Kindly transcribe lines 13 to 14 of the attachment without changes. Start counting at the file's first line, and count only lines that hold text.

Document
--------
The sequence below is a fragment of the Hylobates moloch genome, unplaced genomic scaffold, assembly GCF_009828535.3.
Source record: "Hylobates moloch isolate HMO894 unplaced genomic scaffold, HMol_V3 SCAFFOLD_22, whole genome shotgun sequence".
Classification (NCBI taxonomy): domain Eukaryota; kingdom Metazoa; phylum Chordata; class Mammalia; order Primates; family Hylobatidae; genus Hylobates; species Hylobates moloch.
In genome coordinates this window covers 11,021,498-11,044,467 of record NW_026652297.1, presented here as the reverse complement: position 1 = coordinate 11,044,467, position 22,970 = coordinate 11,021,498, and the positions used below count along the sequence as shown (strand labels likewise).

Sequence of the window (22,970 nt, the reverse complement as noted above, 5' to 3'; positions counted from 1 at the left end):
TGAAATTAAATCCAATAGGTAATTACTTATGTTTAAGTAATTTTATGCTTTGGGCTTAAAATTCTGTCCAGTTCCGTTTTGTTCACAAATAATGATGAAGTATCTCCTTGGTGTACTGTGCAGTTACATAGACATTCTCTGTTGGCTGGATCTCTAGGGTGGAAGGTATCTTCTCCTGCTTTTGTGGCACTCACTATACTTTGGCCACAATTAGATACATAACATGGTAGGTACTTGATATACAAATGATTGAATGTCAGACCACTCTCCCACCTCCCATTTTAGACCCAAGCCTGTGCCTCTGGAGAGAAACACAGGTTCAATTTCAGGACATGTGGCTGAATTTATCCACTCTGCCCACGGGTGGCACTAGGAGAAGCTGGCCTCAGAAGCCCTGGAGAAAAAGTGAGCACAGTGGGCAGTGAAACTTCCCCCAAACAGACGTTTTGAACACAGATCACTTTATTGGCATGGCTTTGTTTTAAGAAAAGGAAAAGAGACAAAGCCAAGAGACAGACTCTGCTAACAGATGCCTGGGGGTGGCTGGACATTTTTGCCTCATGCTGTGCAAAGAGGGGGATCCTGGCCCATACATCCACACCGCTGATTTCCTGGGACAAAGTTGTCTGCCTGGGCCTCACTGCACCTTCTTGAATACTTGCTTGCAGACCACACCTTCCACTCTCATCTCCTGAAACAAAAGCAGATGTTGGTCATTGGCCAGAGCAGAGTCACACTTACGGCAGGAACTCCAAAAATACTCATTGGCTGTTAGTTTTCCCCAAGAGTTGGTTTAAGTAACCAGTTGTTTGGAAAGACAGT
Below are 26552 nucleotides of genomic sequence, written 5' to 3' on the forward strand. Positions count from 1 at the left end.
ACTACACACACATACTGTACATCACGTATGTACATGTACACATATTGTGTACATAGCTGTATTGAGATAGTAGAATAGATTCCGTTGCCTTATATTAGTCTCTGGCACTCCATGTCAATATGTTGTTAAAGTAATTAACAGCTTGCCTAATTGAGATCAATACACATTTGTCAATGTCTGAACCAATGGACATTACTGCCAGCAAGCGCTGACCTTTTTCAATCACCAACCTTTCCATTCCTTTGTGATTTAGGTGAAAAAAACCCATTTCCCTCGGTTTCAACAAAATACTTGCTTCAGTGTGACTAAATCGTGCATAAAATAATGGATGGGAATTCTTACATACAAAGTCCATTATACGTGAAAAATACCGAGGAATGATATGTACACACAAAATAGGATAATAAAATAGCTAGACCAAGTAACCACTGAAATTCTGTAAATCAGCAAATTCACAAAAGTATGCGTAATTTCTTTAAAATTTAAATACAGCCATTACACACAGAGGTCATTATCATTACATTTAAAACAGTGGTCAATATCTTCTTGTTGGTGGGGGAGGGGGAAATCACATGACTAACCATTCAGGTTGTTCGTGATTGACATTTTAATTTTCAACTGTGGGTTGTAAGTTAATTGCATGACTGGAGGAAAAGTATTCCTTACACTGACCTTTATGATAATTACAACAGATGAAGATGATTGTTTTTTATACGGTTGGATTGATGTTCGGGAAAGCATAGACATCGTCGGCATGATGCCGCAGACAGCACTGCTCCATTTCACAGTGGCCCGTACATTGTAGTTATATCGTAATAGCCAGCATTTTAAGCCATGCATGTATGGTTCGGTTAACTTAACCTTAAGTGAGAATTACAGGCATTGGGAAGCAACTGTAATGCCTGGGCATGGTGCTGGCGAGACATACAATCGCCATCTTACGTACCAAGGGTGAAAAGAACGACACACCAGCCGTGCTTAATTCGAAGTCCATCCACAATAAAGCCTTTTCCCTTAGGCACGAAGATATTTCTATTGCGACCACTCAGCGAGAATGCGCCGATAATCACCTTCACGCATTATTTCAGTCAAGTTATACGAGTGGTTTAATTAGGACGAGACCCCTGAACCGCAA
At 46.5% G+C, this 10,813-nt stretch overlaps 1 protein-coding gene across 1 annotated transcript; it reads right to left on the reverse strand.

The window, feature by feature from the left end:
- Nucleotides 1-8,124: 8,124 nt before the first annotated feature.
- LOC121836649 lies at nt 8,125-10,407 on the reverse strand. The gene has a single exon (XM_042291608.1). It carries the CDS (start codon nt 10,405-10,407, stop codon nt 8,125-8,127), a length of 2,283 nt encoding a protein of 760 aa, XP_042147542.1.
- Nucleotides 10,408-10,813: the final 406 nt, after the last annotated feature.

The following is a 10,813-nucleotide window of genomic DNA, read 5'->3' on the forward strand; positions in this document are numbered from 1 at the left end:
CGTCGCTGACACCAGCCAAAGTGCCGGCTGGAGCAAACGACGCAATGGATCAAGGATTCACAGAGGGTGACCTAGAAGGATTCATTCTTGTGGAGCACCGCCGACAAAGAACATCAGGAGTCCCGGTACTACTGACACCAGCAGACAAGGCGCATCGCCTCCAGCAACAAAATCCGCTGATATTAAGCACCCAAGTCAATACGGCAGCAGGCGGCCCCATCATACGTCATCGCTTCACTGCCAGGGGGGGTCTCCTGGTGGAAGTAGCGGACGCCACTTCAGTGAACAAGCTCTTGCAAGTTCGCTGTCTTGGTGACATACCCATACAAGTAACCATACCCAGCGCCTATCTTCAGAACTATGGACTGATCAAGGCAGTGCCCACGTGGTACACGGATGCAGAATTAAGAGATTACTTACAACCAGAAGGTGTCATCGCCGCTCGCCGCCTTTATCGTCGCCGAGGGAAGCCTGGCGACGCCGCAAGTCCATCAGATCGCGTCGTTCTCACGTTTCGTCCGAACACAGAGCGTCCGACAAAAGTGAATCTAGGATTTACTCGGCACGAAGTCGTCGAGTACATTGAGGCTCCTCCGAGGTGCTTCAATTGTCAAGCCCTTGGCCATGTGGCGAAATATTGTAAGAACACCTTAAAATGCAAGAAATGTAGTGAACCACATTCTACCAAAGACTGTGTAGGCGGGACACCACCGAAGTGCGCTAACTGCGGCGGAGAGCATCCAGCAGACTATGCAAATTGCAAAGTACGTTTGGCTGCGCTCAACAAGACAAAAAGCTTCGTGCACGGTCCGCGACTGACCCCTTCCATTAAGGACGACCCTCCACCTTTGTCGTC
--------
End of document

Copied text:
- Nucleotides 10,408-10,813: the final 406 nt, after the last annotated feature.

The following is a 10,813-nucleotide window of genomic DNA, read 5'->3' on the forward strand; positions in this document are numbered from 1 at the left end: